Sunday, October 16, 2016

Can A Singaporean Survive On This Portfolio?

I have a friend (Let's call him Mr Cat). Mr Cat is in his early thirties, contemplating about quitting his job and living on his portfolio. I told him that his dream is not possible unless his portfolio is generating cash flow of at least $2k per month. Mr Cat then showed me his current portfolio, which is rather impressive if I do say so myself. Mr Cat is single without the need to support his parents. He lives in a fully-paid 4-room HDB flat left behind by his late mother. His savings are meagre though.

Updated on 19 May 2017

A Police report was filed against Felix Leong Bao Jie


Createwealth8888 said...

In addition, rent out two spare rooms. He becomes full-time investor and landlord.

CompoundingDividend xDividend said...

Depending on Mr Cat itself..
If his monthly expenses is at least 20% less than his monthly total dividend income, then Yes, he can retire now..

Dividend Warrior said...

Hi CW8888,

I have similar thoughts too. But if he does not want to rent out the rooms, can he still survive solely on his portfolio? I doubt so.

Dividend Warrior said...

Hi CompoundingDxD,

Yup. Technically, as long as his expenses less than dividend income, he can afford to retire. However, we have to take inflation into account. With no salary and little savings plus he has to use the bulk of his dividends for daily expenses, his passive income stream will not keep up with inflation.

Bruce said...

An interesting topic,

I'll have a question from the other side of the table to ask, a family of 3(a couple with a school going child), what is the minimum portfolio amount needed, assuming investing into a basket of SG counters, in order to survive in Singapore?

Tacomob said...

No, certainly not. There is zero diversification across asset classes and (even worse) geographies. All eggs are in one single basket called Singapore. Don't be so home biased, please. The demographics for Singapore do not look too good for long-term solid GDP-growth.

Bruce said...

Andy, then how do you allocate the assets geographically?

King Yoland said...

Hi Tacomob,

Lots of companies in singapore have vested interests elsewhere in the world. For eg, st eng singpost singtel ocbc are local companies which have gone global. Other companies eg ireit are listed in singapore but have assets solely out of singapore.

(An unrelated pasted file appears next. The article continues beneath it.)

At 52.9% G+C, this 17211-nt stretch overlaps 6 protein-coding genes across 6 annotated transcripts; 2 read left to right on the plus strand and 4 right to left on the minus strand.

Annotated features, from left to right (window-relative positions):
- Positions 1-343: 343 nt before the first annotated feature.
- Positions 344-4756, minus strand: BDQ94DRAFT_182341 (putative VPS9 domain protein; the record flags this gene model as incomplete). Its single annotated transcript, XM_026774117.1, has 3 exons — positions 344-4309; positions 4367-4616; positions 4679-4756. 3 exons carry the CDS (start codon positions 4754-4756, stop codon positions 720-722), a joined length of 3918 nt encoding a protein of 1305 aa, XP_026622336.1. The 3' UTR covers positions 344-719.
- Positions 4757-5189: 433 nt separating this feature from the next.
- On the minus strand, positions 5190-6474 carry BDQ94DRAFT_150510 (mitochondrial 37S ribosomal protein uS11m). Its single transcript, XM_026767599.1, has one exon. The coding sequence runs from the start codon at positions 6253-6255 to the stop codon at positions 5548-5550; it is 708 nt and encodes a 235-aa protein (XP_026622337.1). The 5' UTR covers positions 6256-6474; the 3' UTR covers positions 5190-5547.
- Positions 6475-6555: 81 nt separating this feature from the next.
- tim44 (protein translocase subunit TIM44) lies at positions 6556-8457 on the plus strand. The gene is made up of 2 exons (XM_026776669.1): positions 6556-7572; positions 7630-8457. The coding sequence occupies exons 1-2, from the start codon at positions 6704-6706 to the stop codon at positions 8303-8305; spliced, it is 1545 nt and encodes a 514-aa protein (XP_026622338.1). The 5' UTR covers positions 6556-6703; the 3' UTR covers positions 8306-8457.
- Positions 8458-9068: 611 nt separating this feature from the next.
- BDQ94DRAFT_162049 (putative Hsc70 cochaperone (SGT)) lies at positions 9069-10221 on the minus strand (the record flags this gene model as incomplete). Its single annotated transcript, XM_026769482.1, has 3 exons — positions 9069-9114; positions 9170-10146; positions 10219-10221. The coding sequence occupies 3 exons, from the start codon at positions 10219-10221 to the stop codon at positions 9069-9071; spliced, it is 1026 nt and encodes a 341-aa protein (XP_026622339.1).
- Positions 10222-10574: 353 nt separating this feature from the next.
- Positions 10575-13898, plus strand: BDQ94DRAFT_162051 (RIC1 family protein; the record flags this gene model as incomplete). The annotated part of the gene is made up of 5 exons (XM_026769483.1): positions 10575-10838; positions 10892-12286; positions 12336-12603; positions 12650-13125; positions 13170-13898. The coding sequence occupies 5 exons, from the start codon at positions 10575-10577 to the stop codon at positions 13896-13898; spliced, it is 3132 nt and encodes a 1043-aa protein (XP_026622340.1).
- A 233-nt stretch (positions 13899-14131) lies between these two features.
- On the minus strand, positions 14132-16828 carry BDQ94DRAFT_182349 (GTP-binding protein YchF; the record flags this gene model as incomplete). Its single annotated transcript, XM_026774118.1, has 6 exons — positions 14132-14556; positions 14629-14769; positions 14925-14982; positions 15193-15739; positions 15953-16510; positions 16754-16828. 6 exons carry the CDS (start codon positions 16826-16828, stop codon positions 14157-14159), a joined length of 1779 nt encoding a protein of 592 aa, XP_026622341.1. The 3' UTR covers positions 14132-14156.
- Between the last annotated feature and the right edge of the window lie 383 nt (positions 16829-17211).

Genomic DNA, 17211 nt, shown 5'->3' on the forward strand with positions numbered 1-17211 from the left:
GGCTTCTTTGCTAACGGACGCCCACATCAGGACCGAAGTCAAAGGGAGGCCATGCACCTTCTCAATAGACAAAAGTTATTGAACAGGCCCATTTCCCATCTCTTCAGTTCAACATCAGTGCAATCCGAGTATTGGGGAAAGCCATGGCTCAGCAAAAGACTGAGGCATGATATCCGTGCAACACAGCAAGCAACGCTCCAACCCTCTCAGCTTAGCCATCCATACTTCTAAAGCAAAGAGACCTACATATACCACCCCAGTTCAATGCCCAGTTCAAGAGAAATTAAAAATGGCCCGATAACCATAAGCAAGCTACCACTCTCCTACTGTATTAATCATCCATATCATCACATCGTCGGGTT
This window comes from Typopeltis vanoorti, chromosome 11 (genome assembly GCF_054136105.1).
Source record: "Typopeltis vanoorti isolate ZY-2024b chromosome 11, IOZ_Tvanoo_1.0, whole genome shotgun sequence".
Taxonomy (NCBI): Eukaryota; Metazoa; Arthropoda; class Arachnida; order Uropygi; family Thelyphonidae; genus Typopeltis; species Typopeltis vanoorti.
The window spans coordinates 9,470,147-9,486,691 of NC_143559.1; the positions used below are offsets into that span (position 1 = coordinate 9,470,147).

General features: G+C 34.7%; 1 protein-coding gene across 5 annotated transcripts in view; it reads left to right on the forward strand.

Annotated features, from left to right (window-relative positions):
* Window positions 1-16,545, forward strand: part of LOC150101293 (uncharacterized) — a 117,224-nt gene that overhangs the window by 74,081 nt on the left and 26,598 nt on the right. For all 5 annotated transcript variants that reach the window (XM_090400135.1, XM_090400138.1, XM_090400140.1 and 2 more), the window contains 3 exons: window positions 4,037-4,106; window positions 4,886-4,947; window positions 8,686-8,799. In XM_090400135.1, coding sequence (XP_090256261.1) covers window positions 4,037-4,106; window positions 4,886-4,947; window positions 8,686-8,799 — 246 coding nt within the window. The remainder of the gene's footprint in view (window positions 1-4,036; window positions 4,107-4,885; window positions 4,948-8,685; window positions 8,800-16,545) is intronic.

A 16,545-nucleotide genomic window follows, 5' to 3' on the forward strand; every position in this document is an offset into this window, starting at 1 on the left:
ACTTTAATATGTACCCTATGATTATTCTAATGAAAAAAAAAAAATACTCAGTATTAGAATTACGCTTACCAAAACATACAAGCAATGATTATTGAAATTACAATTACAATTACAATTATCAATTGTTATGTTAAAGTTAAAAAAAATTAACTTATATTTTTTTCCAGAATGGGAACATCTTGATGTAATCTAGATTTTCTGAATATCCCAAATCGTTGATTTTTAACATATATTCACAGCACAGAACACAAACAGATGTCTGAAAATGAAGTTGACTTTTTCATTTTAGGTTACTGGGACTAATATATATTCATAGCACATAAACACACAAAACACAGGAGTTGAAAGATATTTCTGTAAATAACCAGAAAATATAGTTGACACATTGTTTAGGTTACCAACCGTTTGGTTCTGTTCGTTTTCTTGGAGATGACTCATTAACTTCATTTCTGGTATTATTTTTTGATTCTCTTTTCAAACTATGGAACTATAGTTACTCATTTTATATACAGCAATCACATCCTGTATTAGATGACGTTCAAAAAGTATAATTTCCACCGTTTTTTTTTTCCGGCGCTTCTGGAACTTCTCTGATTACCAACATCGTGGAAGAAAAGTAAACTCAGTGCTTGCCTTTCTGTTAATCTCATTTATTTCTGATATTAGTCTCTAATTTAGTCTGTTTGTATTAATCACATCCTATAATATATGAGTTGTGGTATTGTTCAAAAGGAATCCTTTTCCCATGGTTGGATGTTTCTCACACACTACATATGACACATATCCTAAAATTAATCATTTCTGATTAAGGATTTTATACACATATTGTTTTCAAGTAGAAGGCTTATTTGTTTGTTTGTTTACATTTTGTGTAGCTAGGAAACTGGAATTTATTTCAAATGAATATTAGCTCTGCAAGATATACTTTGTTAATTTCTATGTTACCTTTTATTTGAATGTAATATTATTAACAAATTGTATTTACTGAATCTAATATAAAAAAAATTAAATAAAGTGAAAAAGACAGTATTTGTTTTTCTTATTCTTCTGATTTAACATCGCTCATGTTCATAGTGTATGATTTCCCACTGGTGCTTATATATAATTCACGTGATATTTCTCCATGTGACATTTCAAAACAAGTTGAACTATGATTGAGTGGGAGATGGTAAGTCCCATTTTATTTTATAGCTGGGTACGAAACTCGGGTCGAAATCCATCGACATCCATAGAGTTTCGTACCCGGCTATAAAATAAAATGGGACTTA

So how can we say that all eggs are in a single basket called singapore?
Demographics for singapore do not look good, but are they looking a lot better in the big nations eg USA and China say in 20 years time?
And if Singapore truly do not look good, where do you think we should be looking at?

Could you kindly comment?

Tacomob said...

Hi King Yoland, hi Bruce,

Let me attempt to answer both of your questions in one reply.

Having some stocks in your portfolio whose businesses are regional and mainly derived from outside Singapore is not real diversification. Would you agree that their stock prices would be closer correlated to the sentiment of the local stock market they are listed in, rather than to the sum of the sentiments of all the regional stock markets they have business in?

And on top of that earning your living in Singapore and probably having a property in Singapore adds even more eggs to the same basket.

No, USA and China certainly do not look much better. But what about Indonesia, India, Vietnam and Africa. Don't know enough about their listed companies? Just buy (regularly) country ETFs for example via an US broker (the US market is the most liquid one for ETFs).

Another asset class for diversification is Gold and Silver (physically and in my possession). It is an ideal asset class for making a portion of my life savings immune from political antics and currency emergencies.

And where are small caps or bonds in Dividend Warriors's portfolio? What about alternative asset classes that are additionally diversified in strategy eg private equity in a startup?

To me real diversification means building an "all weather portfolio" and the assets to collect in such a portfolio are the ones that offer diversification of asset class or some diversification of strategy. The ideal diversifier is one that can offer both.

Personally, when I'm in doubt, I always remind myself that I am an investor, not an entrepreneur. There's no need for me to put all my eggs in one basket.

Eugene Yue said...

Hi Tacomob,

How would you make changes to Mr Cat's portfolio in this case with his existing portfolio?

Tacomob said...

Hi Eugene,
I am not a trained financial advisor. So please do take my ideas with a pinch of - or better a shovel of salt.
If Cat has fresh spare cash to deploy, he should put it into "real diversified" asset classes.
If he has no fresh cash to deploy, he might want to reduce his exposure in areas of high weightage like those more than 33% of his portfolio in Singapore banks (who are quite closely correlated) and put the freed up cash into see above.


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